The Constitution of India provides for extensive fundamental rights for the citizens of the country, which is indeed the best feature of our Constitution. However, the fundamental rights are subject to various restrictions, and there’s a heated debate about whether these restrictions are really necessary for the integrity, harmony, and sovereignty of the country, or they are just imposed to limit the rights and increase the authority of the state over the citizens. Well this is a never-ending debate, but one thing is quite clear, the Legislatures, both State and Central, have drafted some amendments and laws inconsistent with fundamental rights.
For example, the Supreme Court of India, through Shreya Singhal v. Union of India, struck down Section 66A of the Information Technology Act, 2000, due to the restrictions it placed on online speech. And the Supreme Court considered this restriction as being unconstitutional, on grounds of violating the freedom of speech guaranteed under Article 19(1)(a) of the Constitution. Moreover, the Supreme Court also held that the restrictions mentioned in the law do not qualify as a ‘reasonable restriction’ on the freedom of speech mentioned in Article 19(2). The Supreme Court also struck down Section 79 of the Act.
So, the Supreme Court of India has the power to strike down laws inconsistent with fundamental rights. But where does the Supreme Court get the powers to do so? What are the Constitutional provisions about the laws inconsistent with fundamental rights? We’d be discussing all these questions in this article, and it’s important for every citizen to know such provisions, as the possibility of another law that does not respect our fundamental rights cannot be ruled out!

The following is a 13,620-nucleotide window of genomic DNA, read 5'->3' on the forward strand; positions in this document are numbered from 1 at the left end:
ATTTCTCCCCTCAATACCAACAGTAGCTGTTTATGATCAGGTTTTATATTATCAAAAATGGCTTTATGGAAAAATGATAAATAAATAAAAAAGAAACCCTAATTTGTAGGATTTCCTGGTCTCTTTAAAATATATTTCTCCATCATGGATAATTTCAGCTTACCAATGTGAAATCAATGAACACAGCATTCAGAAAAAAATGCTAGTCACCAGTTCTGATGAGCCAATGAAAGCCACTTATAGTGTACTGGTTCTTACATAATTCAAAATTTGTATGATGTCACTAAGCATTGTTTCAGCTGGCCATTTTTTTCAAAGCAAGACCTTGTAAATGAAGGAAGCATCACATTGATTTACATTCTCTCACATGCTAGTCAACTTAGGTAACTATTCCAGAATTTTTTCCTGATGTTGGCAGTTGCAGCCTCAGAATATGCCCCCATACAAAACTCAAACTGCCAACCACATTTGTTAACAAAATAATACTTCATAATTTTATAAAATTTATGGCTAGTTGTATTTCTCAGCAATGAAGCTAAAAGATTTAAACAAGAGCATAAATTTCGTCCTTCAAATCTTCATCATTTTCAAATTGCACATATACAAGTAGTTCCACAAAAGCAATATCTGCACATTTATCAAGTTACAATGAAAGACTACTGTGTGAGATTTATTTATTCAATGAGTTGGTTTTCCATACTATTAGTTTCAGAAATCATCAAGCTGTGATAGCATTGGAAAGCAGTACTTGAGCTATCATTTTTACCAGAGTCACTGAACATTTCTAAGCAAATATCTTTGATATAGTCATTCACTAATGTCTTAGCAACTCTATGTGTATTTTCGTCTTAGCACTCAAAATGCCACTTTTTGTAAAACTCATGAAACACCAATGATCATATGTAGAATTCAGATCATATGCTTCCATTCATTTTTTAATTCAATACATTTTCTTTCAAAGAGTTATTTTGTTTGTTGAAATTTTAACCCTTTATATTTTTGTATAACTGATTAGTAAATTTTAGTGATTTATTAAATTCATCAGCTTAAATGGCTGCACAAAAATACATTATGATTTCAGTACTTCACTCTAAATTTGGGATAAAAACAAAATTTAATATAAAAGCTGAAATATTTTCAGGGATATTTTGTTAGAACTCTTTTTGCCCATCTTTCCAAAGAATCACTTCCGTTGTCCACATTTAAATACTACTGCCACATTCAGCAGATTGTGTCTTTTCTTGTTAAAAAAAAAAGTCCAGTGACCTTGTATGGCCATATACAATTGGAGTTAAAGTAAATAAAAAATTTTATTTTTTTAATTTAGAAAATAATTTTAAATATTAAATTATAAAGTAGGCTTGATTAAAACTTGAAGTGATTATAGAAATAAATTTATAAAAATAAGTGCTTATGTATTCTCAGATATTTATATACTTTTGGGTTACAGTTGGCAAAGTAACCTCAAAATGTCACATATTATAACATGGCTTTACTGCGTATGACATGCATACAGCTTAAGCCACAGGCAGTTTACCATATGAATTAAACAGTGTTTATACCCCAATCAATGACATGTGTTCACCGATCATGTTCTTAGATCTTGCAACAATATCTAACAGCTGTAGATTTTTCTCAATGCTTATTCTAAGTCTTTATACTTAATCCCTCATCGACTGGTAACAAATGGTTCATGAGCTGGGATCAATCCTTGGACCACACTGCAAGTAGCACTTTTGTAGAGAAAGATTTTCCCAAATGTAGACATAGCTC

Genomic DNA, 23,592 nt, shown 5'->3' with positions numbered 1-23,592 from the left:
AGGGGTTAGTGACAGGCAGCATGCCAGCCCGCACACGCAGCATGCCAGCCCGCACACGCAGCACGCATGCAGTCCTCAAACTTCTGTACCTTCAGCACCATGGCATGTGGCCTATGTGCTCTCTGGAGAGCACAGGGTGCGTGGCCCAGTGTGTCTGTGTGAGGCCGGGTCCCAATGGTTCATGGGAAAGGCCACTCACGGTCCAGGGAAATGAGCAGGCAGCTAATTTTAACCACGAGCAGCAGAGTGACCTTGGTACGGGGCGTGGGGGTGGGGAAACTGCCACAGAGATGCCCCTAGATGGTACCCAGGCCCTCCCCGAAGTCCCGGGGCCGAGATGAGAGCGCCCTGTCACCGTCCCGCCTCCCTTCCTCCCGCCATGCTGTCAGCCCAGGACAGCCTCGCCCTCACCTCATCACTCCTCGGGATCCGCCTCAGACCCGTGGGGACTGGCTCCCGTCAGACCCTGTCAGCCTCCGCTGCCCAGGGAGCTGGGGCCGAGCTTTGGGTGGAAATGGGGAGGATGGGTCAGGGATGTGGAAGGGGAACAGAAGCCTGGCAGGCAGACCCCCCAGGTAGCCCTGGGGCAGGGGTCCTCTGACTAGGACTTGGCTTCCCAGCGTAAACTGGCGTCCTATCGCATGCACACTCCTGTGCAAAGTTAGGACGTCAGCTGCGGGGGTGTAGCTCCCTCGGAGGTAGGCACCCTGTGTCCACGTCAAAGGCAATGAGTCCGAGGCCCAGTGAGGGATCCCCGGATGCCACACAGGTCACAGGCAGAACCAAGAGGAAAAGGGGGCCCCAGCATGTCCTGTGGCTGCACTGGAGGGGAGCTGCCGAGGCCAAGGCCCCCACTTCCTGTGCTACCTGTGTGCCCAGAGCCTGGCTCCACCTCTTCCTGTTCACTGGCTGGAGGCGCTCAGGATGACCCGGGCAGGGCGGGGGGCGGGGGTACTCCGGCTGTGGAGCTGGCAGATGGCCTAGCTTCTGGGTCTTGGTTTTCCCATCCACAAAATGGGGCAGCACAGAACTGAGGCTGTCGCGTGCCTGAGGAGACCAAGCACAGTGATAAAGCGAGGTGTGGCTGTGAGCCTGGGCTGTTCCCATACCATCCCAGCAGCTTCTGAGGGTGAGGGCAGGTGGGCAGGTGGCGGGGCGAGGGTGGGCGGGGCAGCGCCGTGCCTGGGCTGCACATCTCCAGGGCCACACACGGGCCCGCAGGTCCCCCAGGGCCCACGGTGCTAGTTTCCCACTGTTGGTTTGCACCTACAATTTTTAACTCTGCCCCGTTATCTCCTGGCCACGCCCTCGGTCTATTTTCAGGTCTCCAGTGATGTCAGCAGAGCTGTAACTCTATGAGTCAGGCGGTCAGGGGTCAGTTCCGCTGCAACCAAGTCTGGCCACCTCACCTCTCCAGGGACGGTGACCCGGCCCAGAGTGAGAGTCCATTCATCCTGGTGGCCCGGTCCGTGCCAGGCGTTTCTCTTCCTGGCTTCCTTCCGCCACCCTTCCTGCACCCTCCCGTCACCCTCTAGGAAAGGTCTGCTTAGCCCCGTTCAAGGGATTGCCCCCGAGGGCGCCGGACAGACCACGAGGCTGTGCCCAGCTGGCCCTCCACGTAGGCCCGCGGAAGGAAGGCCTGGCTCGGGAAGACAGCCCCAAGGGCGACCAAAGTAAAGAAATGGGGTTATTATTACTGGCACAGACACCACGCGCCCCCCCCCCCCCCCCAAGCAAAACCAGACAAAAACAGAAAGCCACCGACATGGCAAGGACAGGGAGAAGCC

Laws inconsistent with Fundamental Rights
Before studying the laws inconsistent with fundamental rights, let’s first have a brief overview of the fundamental rights provided by the Indian Constitution-
- Right to Equality
- Right to freedom
- Right against Exploitation
- Right to Freedom of Religion
- Right to minorities (educational and cultural rights)
- Right to Constitutional Remedies
- Right to Property (Initially provided in the constitution, removed by the 44th Constitutional Amendment in 1978)
Right to Equality –
The Right to Equality assures equality before the law and prevents discrimination on the basis of caste, religion, race, and sex. It also creates equality in terms of employment and abolishes discriminatory practices like untouchability.
Right to Freedom –
The Right to Freedom provides freedom of expression, speech, association, right to form or be a part of cooperation and union, right to resist (peacefully), right to undertake any profession, and right to life.
Right against Exploitation –
The Right against exploitation protects a person’s dignity by prohibiting human trafficking, forced labor, beggar, and child labor (employing children below the age of 14).
Right to Freedom of Religion –
The Right to Freedom asserts that all people of India are free to profess, propagate and practice any religion.